A nuclear reactor in the U.K. has just broken a new fusion record.
In a news conference today (Feb. 8), representatives from the Joint European Torus (JET) facility declared that the reactor's final tests yielded 69.26 megajoules of heat from just 0.21 milligrams of fuel — the equivalent of burning 4.4 pounds (2 kilograms) of coal. This is more total energy — though not more net positive energy — than any other fusion reaction has produced thus far.
Tests such as this could help unlock fusion as a viable source of clean, near-limitless energy, the researchers said.
JET first fired up in 1983 in Oxfordshire, England. Its doughnut-like shape, known as a tokamak, allows scientists to whip modified hydrogen atoms into hot plasma by accelerating them to breathtaking speeds using a magnetic field. This setup creates the necessary conditions for nuclear fusion — the combination of two light atomic nuclei into one heavier one, releasing enormous amounts of energy in the process.
Over the course of its 40 years of operation, JET has produced numerous fusion milestones, including becoming the first reactor to use a 50/50 mixture of deuterium (hydrogen with an extra neutron) and tritium (hydrogen with two extra neutrons) atoms — now considered a standard fusion fuel.
"We can reliably create fusion plasmas using the same fuel mixture to be used by commercial fusion energy powerplants, showcasing the advanced expertise developed over time," Fernanda Rimini, JET's scientific operations leader, said in a statement.
However, this record will be JET's last. The project was decommissioned in December 2023, shortly after the record-breaking test took place. Researchers have now begun the arduous process of taking the reactor apart, a task that is expected to last until 2040. But over that time, they hope to learn even more about what made JET tick, including how renegade plasma blasts affected the tokamak's internal structure. It will also help scientists develop safer strategies to dispose of radioactive waste, the team said.
JET's legacy will live on in the International Thermonuclear Experimental Reactor (ITER), a massive tokamak in southern France scheduled to start up in 2025. The $22 billion dollar project will use a very similar fusion strategy, but at a much larger scale.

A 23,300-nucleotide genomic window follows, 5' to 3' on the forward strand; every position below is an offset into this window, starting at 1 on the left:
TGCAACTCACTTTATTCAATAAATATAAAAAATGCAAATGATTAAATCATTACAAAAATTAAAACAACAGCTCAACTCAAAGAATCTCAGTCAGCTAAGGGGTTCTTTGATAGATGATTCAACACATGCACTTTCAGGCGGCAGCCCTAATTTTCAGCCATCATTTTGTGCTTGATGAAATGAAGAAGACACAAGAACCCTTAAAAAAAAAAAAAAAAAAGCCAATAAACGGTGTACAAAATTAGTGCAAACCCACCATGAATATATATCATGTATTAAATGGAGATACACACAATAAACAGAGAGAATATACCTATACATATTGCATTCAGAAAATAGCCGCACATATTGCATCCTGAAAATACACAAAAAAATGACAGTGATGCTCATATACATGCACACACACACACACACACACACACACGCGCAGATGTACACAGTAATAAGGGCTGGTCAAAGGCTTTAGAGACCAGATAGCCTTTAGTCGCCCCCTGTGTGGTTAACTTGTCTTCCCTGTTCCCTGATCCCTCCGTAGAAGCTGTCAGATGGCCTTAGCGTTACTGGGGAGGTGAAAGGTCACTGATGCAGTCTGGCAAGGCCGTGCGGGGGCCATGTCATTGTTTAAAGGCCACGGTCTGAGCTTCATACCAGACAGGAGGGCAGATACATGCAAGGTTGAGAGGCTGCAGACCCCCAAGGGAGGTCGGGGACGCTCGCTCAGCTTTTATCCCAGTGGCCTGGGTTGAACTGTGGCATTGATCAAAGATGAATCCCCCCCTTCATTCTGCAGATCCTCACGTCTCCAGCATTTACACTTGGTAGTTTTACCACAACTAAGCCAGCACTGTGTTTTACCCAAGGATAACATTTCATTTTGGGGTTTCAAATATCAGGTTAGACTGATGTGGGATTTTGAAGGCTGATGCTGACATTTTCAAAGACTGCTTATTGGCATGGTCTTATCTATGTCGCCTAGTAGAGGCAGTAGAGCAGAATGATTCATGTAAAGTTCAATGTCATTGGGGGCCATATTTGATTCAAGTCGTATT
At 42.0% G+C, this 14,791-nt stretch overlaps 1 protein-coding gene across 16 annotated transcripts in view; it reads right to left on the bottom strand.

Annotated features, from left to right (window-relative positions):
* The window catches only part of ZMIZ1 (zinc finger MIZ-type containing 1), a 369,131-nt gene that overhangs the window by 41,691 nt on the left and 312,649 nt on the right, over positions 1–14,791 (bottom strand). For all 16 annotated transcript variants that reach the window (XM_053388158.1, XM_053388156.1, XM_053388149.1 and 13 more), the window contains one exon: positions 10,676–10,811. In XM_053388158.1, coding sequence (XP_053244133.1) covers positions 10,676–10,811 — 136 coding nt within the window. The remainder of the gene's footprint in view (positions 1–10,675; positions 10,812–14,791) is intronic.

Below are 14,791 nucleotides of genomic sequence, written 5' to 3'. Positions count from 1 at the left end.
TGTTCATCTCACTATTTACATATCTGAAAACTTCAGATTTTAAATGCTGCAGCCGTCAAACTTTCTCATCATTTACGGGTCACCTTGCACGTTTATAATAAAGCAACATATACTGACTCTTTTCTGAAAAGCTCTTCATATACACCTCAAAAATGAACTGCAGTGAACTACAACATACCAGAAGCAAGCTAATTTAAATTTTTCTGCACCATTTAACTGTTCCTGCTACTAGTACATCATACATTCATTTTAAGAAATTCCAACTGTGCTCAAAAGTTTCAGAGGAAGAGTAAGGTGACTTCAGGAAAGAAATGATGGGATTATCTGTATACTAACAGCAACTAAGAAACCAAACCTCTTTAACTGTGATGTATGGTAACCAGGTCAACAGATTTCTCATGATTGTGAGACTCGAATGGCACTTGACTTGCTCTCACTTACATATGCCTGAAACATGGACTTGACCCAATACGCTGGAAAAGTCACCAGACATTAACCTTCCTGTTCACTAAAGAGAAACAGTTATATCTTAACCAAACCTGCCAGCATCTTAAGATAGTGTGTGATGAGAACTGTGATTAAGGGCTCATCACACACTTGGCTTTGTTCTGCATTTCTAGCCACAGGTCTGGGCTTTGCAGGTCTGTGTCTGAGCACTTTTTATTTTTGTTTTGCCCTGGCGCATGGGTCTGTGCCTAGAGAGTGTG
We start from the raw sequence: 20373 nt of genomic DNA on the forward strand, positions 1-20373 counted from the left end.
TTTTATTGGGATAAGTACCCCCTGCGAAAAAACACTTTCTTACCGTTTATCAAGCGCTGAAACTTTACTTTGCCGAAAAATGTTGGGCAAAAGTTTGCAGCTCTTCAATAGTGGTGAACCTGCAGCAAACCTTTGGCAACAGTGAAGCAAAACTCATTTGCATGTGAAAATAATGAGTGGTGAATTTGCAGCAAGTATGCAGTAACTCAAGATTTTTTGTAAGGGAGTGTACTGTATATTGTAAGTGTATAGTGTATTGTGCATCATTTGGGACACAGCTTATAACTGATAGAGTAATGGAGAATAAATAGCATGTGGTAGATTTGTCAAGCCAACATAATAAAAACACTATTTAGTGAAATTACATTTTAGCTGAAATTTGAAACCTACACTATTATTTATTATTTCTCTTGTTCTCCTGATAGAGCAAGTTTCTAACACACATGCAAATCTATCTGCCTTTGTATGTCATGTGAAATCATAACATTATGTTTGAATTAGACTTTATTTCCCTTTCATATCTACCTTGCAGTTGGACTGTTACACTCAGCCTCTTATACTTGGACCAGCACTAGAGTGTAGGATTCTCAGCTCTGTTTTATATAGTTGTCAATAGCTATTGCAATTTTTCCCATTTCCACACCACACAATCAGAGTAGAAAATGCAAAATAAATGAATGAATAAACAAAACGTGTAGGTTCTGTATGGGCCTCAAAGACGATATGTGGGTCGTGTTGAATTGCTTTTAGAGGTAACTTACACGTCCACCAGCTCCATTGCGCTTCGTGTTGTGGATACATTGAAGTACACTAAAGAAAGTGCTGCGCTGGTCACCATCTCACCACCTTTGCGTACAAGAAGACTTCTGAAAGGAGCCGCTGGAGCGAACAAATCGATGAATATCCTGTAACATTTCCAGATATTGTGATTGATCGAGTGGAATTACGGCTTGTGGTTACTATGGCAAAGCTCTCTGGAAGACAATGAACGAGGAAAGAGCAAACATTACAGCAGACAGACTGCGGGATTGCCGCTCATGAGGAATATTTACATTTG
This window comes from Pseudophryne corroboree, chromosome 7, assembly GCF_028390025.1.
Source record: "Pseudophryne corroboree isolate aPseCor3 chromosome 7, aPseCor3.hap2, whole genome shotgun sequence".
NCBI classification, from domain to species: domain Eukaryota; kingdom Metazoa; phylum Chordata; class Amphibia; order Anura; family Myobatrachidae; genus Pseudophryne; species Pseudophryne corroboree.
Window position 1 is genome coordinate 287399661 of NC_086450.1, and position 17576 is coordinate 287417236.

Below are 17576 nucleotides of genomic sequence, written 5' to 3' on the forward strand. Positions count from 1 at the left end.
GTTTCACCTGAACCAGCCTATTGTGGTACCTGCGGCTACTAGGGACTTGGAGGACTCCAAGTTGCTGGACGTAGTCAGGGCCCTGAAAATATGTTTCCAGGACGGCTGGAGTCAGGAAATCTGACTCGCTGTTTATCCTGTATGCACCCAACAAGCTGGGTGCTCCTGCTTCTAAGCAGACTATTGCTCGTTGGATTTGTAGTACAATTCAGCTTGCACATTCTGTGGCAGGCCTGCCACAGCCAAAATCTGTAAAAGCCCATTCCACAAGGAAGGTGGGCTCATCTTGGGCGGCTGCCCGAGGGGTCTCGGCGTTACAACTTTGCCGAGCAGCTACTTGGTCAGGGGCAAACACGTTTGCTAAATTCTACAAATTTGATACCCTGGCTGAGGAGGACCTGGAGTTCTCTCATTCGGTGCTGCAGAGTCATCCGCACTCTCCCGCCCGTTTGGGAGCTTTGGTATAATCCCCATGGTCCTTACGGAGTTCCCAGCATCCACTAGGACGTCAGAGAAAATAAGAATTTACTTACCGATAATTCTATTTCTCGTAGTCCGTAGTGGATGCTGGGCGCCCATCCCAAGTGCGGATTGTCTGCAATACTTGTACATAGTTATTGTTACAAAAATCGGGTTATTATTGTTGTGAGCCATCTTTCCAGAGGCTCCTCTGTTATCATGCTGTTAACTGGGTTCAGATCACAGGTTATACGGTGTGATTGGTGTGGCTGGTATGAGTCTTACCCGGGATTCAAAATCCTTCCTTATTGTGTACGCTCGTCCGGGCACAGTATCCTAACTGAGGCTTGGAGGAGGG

"Throughout its lifecycle, JET has been remarkably helpful as a precursor to ITER," Pietro Barabaschi, ITER's director-general, said in the statement. "The results obtained here will directly and positively impact ITER, validating the way forward and enabling us to progress faster toward our performance goals once operation begins."
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Joanna Thompson is a science journalist and runner based in New York. She holds a B.S. in Zoology and a B.A. in Creative Writing from North Carolina State University, as well as a Master's in Science Journalism from NYU's Science, Health and Environmental Reporting Program. Find more of her work in Scientific American, The Daily Beast, Atlas Obscura or Audubon Magazine.
Encouraging. But at the rate things happen with this tokamak any efficiently-produced energy will probably be too little, too late to be significant in defeating global warming. One seeming possibility would be to run the new one in France enough to sell energy and help defray costs, possibly moving the schedule up.Reply
"final tests yielded 69.26 megajoules of heat from just 0.21 milligrams of fuel — the equivalent of burning 4.4 pounds (2 kilograms) of coal. This is more total energy — though not more net positive energy — than any other fusion reaction has produced thus far." -- The key to successful use of fusion is to produce net positive energy. So, this is work-in-progress without an end in sight.Reply
I hope that fusion will be viable within the next few decades. Until then, we can use modern fission tech as a bridge technology to combat climate change.Reply